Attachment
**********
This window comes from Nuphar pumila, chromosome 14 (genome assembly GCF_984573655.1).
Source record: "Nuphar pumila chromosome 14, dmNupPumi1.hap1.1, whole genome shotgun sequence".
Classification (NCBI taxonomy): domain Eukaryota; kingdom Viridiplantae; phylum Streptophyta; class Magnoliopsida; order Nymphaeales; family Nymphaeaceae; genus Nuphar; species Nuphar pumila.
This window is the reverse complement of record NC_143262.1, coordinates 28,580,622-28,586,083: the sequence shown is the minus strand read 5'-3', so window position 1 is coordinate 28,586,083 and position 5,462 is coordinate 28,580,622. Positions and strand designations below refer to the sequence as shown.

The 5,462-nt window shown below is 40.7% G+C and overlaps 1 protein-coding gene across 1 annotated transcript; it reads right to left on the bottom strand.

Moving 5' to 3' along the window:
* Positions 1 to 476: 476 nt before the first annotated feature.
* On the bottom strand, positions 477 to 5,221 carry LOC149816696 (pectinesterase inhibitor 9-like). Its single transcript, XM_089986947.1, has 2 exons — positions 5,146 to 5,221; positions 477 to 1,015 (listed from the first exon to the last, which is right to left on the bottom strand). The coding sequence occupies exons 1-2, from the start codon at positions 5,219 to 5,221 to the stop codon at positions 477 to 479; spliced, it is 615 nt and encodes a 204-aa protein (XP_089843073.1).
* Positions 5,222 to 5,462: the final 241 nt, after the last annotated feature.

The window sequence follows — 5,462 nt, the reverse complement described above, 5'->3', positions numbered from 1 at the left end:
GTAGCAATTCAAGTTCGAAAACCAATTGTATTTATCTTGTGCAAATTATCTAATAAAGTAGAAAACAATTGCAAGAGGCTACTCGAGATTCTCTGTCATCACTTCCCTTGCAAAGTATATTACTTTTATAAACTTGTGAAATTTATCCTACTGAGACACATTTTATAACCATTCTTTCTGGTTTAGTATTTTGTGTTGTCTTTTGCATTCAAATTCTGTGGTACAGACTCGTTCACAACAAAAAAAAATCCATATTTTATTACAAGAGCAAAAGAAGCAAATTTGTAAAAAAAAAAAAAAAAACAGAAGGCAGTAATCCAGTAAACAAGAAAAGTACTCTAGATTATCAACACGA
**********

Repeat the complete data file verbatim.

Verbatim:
This window comes from Nuphar pumila, chromosome 14 (genome assembly GCF_984573655.1).
Source record: "Nuphar pumila chromosome 14, dmNupPumi1.hap1.1, whole genome shotgun sequence".
Classification (NCBI taxonomy): domain Eukaryota; kingdom Viridiplantae; phylum Streptophyta; class Magnoliopsida; order Nymphaeales; family Nymphaeaceae; genus Nuphar; species Nuphar pumila.
This window is the reverse complement of record NC_143262.1, coordinates 28,580,622-28,586,083: the sequence shown is the minus strand read 5'-3', so window position 1 is coordinate 28,586,083 and position 5,462 is coordinate 28,580,622. Positions and strand designations below refer to the sequence as shown.

The 5,462-nt window shown below is 40.7% G+C and overlaps 1 protein-coding gene across 1 annotated transcript; it reads right to left on the bottom strand.

Moving 5' to 3' along the window:
* Positions 1 to 476: 476 nt before the first annotated feature.
* On the bottom strand, positions 477 to 5,221 carry LOC149816696 (pectinesterase inhibitor 9-like). Its single transcript, XM_089986947.1, has 2 exons — positions 5,146 to 5,221; positions 477 to 1,015 (listed from the first exon to the last, which is right to left on the bottom strand). The coding sequence occupies exons 1-2, from the start codon at positions 5,219 to 5,221 to the stop codon at positions 477 to 479; spliced, it is 615 nt and encodes a 204-aa protein (XP_089843073.1).
* Positions 5,222 to 5,462: the final 241 nt, after the last annotated feature.

The window sequence follows — 5,462 nt, the reverse complement described above, 5'->3', positions numbered from 1 at the left end:
GTAGCAATTCAAGTTCGAAAACCAATTGTATTTATCTTGTGCAAATTATCTAATAAAGTAGAAAACAATTGCAAGAGGCTACTCGAGATTCTCTGTCATCACTTCCCTTGCAAAGTATATTACTTTTATAAACTTGTGAAATTTATCCTACTGAGACACATTTTATAACCATTCTTTCTGGTTTAGTATTTTGTGTTGTCTTTTGCATTCAAATTCTGTGGTACAGACTCGTTCACAACAAAAAAAAATCCATATTTTATTACAAGAGCAAAAGAAGCAAATTTGTAAAAAAAAAAAAAAAAACAGAAGGCAGTAATCCAGTAAACAAGAAAAGTACTCTAGATTATCAACACGA